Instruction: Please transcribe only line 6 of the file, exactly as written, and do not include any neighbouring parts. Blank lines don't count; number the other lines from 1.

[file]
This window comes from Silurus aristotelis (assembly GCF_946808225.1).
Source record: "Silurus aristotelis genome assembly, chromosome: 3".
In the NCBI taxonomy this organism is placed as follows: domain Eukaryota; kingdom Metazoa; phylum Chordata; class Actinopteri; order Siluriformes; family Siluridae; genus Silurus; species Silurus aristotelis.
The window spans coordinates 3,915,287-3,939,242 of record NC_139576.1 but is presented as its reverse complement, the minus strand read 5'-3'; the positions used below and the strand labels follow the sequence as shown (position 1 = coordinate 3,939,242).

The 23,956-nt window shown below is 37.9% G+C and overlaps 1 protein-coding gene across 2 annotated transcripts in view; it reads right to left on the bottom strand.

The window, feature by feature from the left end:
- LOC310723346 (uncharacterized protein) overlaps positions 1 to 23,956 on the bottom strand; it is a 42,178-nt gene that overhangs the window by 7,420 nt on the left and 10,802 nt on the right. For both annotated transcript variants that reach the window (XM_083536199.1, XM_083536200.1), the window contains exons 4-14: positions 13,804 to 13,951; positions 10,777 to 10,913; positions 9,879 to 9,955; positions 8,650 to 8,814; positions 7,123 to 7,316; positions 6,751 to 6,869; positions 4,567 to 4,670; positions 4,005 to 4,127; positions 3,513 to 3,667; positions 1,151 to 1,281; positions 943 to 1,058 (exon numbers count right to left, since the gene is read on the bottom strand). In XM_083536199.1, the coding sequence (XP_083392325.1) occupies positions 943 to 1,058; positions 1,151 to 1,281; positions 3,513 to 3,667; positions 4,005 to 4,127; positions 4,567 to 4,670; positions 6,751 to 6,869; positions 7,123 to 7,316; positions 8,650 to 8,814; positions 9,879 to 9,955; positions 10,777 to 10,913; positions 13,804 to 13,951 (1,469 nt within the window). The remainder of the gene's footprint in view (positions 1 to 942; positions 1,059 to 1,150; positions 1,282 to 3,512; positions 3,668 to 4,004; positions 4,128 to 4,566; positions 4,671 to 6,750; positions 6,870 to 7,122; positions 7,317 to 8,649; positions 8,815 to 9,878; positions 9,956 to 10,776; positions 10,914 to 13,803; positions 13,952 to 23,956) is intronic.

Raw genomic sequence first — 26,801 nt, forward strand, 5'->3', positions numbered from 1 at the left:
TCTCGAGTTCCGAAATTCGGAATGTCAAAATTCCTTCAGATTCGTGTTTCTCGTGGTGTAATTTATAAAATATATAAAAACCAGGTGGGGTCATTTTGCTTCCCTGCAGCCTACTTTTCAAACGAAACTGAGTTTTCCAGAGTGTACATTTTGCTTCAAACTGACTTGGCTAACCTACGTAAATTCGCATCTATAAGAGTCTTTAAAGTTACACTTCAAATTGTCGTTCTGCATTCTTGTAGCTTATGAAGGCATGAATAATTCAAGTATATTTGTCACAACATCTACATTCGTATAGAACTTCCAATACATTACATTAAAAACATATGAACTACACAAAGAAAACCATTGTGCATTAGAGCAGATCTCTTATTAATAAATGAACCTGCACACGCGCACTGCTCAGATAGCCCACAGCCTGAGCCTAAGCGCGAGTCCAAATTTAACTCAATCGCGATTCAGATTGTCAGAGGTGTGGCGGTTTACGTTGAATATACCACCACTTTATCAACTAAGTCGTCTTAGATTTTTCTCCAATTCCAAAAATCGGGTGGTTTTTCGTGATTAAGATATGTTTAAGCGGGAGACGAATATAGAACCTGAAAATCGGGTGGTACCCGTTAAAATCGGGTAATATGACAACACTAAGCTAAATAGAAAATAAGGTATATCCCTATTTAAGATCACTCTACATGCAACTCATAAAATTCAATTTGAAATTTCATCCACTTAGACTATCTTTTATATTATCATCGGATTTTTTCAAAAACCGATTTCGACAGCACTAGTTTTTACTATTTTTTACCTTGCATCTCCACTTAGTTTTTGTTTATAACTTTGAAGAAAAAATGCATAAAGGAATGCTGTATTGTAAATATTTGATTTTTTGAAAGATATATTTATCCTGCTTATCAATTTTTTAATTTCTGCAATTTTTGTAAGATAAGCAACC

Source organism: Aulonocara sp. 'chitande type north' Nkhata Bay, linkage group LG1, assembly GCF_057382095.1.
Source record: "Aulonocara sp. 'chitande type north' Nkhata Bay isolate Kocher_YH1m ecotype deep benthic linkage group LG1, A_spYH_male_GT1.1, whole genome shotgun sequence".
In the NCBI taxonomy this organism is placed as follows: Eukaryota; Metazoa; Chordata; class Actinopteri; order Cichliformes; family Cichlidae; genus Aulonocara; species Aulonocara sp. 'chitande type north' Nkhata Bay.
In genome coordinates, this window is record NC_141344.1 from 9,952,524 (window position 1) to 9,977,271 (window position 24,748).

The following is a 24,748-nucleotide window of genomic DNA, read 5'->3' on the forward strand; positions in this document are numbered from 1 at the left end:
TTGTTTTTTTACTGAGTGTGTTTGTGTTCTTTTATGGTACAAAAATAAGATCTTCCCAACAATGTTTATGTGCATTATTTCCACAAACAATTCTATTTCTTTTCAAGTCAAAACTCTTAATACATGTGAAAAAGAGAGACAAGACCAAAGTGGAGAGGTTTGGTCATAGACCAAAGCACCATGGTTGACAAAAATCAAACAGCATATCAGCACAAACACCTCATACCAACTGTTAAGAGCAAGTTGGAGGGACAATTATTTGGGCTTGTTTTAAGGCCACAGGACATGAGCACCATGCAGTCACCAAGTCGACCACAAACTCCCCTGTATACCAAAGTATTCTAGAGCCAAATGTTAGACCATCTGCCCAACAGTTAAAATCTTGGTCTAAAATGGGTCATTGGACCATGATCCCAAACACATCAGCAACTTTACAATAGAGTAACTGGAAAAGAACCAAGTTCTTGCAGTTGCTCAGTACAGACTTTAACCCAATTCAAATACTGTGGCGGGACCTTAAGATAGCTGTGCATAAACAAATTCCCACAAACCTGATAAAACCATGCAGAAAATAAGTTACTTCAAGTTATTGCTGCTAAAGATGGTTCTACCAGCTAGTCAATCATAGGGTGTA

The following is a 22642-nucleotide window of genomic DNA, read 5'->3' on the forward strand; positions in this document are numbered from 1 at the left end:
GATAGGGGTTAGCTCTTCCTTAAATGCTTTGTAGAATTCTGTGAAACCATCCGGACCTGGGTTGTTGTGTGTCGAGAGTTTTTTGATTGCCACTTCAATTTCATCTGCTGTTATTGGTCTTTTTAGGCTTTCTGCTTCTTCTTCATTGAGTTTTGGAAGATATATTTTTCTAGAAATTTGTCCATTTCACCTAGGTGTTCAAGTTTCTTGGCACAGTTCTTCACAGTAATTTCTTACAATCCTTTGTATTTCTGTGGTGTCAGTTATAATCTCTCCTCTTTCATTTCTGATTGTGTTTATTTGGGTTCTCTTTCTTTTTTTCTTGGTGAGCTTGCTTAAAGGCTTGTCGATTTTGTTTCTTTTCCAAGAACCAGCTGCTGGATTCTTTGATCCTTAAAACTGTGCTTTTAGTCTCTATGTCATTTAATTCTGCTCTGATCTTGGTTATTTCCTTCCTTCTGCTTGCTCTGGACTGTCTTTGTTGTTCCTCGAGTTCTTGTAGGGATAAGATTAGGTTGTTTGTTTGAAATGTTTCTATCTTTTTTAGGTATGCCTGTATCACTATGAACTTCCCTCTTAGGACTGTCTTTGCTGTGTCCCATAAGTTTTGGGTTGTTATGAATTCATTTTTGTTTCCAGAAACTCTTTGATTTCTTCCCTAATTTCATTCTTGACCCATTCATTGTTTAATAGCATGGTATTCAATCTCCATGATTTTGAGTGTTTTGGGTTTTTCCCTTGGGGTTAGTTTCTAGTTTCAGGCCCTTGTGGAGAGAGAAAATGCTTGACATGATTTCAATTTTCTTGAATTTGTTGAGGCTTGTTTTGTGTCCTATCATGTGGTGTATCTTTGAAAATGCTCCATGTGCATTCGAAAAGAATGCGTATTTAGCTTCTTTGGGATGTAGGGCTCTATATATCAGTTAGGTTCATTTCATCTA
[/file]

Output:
The window, feature by feature from the left end: